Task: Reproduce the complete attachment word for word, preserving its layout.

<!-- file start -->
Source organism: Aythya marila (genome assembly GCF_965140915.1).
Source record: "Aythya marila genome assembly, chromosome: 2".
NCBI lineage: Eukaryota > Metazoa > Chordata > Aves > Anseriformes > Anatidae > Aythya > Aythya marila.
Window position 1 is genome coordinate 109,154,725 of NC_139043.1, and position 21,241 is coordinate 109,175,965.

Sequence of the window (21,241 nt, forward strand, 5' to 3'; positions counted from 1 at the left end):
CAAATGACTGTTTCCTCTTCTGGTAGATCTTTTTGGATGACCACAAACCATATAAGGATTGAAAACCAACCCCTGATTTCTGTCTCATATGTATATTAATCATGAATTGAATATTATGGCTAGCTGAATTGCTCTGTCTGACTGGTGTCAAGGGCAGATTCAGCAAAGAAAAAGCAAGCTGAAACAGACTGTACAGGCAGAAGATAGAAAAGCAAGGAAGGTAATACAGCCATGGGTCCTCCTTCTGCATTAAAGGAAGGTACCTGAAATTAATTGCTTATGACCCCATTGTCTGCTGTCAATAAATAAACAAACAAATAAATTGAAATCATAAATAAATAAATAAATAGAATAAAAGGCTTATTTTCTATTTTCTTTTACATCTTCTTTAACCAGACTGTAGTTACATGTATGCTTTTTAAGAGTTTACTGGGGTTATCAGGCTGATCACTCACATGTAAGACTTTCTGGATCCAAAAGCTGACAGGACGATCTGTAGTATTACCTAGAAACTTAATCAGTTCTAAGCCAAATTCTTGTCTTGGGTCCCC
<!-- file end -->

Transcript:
Source organism: Aythya marila (genome assembly GCF_965140915.1).
Source record: "Aythya marila genome assembly, chromosome: 2".
NCBI lineage: Eukaryota > Metazoa > Chordata > Aves > Anseriformes > Anatidae > Aythya > Aythya marila.
Window position 1 is genome coordinate 109,154,725 of NC_139043.1, and position 21,241 is coordinate 109,175,965.

Sequence of the window (21,241 nt, forward strand, 5' to 3'; positions counted from 1 at the left end):
CAAATGACTGTTTCCTCTTCTGGTAGATCTTTTTGGATGACCACAAACCATATAAGGATTGAAAACCAACCCCTGATTTCTGTCTCATATGTATATTAATCATGAATTGAATATTATGGCTAGCTGAATTGCTCTGTCTGACTGGTGTCAAGGGCAGATTCAGCAAAGAAAAAGCAAGCTGAAACAGACTGTACAGGCAGAAGATAGAAAAGCAAGGAAGGTAATACAGCCATGGGTCCTCCTTCTGCATTAAAGGAAGGTACCTGAAATTAATTGCTTATGACCCCATTGTCTGCTGTCAATAAATAAACAAACAAATAAATTGAAATCATAAATAAATAAATAAATAGAATAAAAGGCTTATTTTCTATTTTCTTTTACATCTTCTTTAACCAGACTGTAGTTACATGTATGCTTTTTAAGAGTTTACTGGGGTTATCAGGCTGATCACTCACATGTAAGACTTTCTGGATCCAAAAGCTGACAGGACGATCTGTAGTATTACCTAGAAACTTAATCAGTTCTAAGCCAAATTCTTGTCTTGGGTCCCC